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Thread: Battery replacement ,lithium iron phosphate

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    Default Battery replacement ,lithium iron phosphate

    Any one using LiFePo4 -lithium iron phosphate in the hmmwv?

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    2 Star General tage's Avatar
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    Why do you want to switch to Li
    Everything above is my two cents worth. If it offends you, well, deep breath.
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    4 Star General BLK HMMWV's Avatar
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    And hear I thought 6tl batteries were expensive. Yikes!!
    Why would you want to go to Li batteries

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    It is expensive.
    I use 1 in my bike.
    It last longer, it had a very slow discharge rate...
    As the hmmwv stays for long periods in the garage, even though attached to the 'noco genius' the battery, is going away.
    I was thinking if someone was using it already.

    I know, it might appear, it is not financially sound option, once we can get 2 high end for the price of 1... but, the system is pretty strong. Thru time, the return is there.
    Last edited by cajadao; 01-11-2019 at 18:37.

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    2 Star General TOBASH's Avatar
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    Here's an idea...

    Disconnect the batteries when not in use, use a de-sulfating solar charger type device to extend longevity, drive the vehicle more often.

    If not, then spend the $$$$ for Odyssey batteries, a dry lead battery.

    I love Odyssey batteries, but I don't let them sit.

    Odyssey batteries are not Li batteries, but the are kick @$$.

    If you have an alternator failure and you overcharge the batteries, Li batteries may catch fire/explode. Given they are under the passenger seat, that is a disaster waiting to happen.

    Your call.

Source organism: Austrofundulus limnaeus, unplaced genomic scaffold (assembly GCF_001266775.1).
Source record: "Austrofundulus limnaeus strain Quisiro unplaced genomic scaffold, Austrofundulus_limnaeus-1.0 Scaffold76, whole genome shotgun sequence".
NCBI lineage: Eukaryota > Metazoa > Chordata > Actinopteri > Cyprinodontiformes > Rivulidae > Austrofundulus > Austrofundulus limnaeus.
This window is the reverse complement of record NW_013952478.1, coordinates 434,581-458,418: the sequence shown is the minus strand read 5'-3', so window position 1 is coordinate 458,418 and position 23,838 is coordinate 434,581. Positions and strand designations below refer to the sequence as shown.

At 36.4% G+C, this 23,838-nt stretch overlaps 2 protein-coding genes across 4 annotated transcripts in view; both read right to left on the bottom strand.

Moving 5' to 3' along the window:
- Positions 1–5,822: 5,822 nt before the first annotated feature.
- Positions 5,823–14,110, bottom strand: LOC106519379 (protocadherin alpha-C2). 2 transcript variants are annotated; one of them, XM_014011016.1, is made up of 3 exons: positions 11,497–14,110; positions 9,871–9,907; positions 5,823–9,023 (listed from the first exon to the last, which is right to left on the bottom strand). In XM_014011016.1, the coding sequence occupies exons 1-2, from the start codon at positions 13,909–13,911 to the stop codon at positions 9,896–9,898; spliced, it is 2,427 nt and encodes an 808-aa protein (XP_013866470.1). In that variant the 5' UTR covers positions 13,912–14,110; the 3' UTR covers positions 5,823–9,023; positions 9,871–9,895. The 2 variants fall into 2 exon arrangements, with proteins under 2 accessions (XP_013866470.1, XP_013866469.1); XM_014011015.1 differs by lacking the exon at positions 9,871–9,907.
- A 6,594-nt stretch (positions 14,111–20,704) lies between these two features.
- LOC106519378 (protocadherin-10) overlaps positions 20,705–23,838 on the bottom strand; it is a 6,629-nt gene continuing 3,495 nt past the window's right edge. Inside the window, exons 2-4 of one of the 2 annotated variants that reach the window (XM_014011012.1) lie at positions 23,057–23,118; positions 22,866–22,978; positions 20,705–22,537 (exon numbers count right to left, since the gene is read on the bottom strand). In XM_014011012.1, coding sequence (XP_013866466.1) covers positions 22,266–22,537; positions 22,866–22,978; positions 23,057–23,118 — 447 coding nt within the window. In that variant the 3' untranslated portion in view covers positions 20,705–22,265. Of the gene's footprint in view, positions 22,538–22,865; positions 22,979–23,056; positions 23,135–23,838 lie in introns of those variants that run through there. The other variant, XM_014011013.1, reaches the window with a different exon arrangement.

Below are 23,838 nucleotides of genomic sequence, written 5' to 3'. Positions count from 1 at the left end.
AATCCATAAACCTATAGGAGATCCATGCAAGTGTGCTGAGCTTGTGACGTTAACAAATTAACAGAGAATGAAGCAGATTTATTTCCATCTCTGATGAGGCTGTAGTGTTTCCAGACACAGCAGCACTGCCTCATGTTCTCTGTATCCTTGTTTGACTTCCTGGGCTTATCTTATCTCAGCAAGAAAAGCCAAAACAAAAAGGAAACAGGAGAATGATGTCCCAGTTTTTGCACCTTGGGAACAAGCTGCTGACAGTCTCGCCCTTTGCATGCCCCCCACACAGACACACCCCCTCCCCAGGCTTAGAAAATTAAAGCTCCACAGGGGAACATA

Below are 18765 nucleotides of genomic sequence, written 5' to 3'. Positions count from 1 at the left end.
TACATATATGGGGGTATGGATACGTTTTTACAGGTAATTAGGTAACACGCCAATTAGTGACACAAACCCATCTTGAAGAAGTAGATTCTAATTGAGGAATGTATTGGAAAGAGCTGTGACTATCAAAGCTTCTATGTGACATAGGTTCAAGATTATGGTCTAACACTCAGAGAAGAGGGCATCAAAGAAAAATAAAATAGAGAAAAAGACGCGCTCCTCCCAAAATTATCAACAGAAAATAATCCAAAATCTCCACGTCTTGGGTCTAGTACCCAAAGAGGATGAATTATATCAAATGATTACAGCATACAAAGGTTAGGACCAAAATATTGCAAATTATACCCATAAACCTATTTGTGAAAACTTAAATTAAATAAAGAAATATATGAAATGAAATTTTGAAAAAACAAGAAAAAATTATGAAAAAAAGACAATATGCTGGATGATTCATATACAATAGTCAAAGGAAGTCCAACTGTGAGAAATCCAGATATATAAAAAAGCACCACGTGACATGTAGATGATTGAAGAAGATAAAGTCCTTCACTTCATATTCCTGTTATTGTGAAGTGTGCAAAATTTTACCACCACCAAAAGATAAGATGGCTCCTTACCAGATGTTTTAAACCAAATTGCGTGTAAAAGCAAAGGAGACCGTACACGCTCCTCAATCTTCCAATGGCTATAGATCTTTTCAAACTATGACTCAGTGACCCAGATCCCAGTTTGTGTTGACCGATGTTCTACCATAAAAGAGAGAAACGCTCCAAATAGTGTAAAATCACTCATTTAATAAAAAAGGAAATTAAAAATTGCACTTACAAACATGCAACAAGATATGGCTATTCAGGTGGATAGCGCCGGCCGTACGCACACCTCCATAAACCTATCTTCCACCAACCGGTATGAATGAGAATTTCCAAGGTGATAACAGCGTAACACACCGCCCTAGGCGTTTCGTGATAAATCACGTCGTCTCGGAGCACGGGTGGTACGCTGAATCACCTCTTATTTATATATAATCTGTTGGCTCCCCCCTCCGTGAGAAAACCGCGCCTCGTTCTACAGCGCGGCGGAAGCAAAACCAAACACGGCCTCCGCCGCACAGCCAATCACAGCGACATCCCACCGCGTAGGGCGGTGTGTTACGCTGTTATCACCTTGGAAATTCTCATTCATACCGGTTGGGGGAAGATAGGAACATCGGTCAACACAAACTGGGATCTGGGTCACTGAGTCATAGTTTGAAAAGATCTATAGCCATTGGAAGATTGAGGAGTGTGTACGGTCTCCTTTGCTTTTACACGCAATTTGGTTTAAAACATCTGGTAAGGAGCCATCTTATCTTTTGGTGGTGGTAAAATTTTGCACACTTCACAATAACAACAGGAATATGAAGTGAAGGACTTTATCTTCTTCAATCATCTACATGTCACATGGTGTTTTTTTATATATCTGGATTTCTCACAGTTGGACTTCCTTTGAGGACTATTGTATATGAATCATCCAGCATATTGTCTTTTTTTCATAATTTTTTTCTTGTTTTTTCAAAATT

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    T
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    cucvmule (01-11-2019), tage (01-11-2019)

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    That there TOBASH would be a Very Good reason not to use inside the Vehicle.

    Batteries of any kind are a very seriously underestimated hazard that although very useful can turn on you in a FLASH. Been there, and have seen it happen.

    You may in your lifetime never see the explosion. But why take the Chance? I use at minimum safety glasses when ever I have to work close to any battery. Silver necklace burn from arching, laying over battery to tighten alternator belt. YIKES!
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    TOBASH (01-11-2019)

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    those type of batteries are very safe. they are the safest over all.
    no catching fire or exploding.

    the charging process was my concern, even there, the documentation says it is a superior system.

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    Each battery system could be labeled as superior for their intended applications. It's been my experience that typical lead acid batteries are best for the starting systems of vehicles.

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    I solved my battery problem (with Walmart batteries no less) by installing a battery balancer and running a 24v charger through the NATO slave plug. I plug the truck in overnight about once a week when it's not being regularly driven and I haven't had a problem since I switched to this method--after having two batteries die (probably from old age). With the NATO plug, it takes about 60 seconds to attach the charger, and the battery balancer allows the charger to charge both batteries to capacity.
    There's no such thing as overkill. There are just "Open fire!" and "Reloading"

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    TOBASH (01-13-2019)

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    4 Star General Keith_J's Avatar
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    The advantages of the LiFePO4 chemistry don't make for any advantage in automotive starting systems, even with glow plug diesels. We never use more than 20% of the charge even in arctic conditions. Which is why the selling point of cold cranking amps is far more common than the amp-hour capacity.

    Now if you are deep discharging to 80% or more, then the Li family makes sense. PbSO4 just doesn't like deep discharge, even valve regulated recombinant absorbed glass mat.

    LiFePO4 isn't the same fire hazard as lithium polymer (typical cell phone), lithium ion (power tool and computer) or lithium metal (primary or one time use) types. Only lithium metal have the class D issue (metal fire).

    Save your coins, spend them on the ponies at the track. You will have a better payout.
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